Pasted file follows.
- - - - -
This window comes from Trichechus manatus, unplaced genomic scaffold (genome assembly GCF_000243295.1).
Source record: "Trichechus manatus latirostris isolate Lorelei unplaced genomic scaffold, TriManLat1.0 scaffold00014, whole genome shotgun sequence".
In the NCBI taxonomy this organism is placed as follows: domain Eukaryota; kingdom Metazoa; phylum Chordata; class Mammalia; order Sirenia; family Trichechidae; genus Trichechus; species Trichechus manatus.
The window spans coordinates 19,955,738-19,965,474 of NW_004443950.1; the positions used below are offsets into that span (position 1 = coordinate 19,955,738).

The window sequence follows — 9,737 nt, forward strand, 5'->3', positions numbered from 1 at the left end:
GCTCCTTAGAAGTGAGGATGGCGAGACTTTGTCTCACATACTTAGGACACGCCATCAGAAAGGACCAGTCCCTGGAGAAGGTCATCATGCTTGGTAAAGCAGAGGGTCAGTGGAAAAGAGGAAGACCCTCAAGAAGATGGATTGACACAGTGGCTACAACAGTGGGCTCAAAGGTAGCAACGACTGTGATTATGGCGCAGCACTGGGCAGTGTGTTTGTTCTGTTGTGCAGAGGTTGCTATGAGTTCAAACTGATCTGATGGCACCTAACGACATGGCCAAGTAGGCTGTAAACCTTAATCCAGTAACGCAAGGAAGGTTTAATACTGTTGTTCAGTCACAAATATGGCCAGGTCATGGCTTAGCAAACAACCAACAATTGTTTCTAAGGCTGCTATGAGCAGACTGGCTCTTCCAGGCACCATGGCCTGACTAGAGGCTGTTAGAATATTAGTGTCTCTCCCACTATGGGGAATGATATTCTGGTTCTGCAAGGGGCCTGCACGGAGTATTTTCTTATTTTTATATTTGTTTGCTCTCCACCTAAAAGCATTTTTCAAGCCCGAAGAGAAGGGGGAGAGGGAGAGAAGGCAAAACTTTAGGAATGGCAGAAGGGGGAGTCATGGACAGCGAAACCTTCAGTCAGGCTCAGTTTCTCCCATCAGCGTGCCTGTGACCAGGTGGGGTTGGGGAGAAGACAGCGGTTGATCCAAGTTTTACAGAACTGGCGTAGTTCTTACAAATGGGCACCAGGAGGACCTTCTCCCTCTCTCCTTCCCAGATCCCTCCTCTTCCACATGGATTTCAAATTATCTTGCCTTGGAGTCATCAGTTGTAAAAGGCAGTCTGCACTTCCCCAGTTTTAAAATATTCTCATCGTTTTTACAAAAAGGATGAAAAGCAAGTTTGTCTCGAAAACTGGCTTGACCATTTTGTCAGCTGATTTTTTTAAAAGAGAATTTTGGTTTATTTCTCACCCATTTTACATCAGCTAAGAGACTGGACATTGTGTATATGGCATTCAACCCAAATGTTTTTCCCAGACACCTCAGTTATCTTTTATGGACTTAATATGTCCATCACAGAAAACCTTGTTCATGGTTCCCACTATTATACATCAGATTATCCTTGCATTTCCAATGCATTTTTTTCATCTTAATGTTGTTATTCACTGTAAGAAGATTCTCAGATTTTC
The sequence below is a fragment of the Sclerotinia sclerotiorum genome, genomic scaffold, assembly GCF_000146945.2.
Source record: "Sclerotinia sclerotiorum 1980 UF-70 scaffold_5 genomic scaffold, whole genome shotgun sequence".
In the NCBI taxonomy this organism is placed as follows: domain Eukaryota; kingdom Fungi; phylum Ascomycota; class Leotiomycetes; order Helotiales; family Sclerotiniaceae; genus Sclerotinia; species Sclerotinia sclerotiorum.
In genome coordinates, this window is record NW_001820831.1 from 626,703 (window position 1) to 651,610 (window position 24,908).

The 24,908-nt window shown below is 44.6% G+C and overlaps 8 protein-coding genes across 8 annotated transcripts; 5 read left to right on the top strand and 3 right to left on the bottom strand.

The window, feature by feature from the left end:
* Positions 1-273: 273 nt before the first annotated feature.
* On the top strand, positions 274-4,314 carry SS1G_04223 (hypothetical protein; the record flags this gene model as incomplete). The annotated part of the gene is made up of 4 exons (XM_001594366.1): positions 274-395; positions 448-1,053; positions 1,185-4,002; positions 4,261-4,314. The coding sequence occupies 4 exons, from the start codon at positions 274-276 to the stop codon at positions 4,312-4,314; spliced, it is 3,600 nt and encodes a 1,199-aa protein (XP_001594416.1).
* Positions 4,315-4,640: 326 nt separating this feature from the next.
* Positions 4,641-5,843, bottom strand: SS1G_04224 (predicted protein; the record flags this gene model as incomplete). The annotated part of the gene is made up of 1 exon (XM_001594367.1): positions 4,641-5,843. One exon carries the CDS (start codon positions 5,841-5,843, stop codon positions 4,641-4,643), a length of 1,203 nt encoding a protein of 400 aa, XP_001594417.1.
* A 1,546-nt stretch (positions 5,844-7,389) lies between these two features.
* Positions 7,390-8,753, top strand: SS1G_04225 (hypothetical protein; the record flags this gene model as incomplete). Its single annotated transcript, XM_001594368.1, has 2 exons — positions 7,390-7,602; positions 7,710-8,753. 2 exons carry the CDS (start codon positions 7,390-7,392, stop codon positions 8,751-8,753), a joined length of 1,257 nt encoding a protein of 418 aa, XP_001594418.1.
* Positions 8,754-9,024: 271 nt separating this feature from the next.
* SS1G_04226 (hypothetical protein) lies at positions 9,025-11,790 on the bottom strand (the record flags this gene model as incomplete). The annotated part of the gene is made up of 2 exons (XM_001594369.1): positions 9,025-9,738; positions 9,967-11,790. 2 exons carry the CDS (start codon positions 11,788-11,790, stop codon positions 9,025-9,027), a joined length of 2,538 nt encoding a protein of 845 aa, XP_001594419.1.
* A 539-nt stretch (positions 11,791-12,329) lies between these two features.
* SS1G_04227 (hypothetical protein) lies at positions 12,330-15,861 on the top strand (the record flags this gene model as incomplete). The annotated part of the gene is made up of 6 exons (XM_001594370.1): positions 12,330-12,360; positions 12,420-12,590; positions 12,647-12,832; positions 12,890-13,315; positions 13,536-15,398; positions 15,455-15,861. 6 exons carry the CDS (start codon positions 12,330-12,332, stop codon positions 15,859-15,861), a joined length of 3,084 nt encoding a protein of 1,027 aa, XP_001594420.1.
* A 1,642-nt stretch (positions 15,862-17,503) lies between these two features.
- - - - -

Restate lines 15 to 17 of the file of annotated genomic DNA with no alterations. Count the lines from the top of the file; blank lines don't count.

* Positions 4,315-4,640: 326 nt separating this feature from the next.
* Positions 4,641-5,843, bottom strand: SS1G_04224 (predicted protein; the record flags this gene model as incomplete). The annotated part of the gene is made up of 1 exon (XM_001594367.1): positions 4,641-5,843. One exon carries the CDS (start codon positions 5,841-5,843, stop codon positions 4,641-4,643), a length of 1,203 nt encoding a protein of 400 aa, XP_001594417.1.
* A 1,546-nt stretch (positions 5,844-7,389) lies between these two features.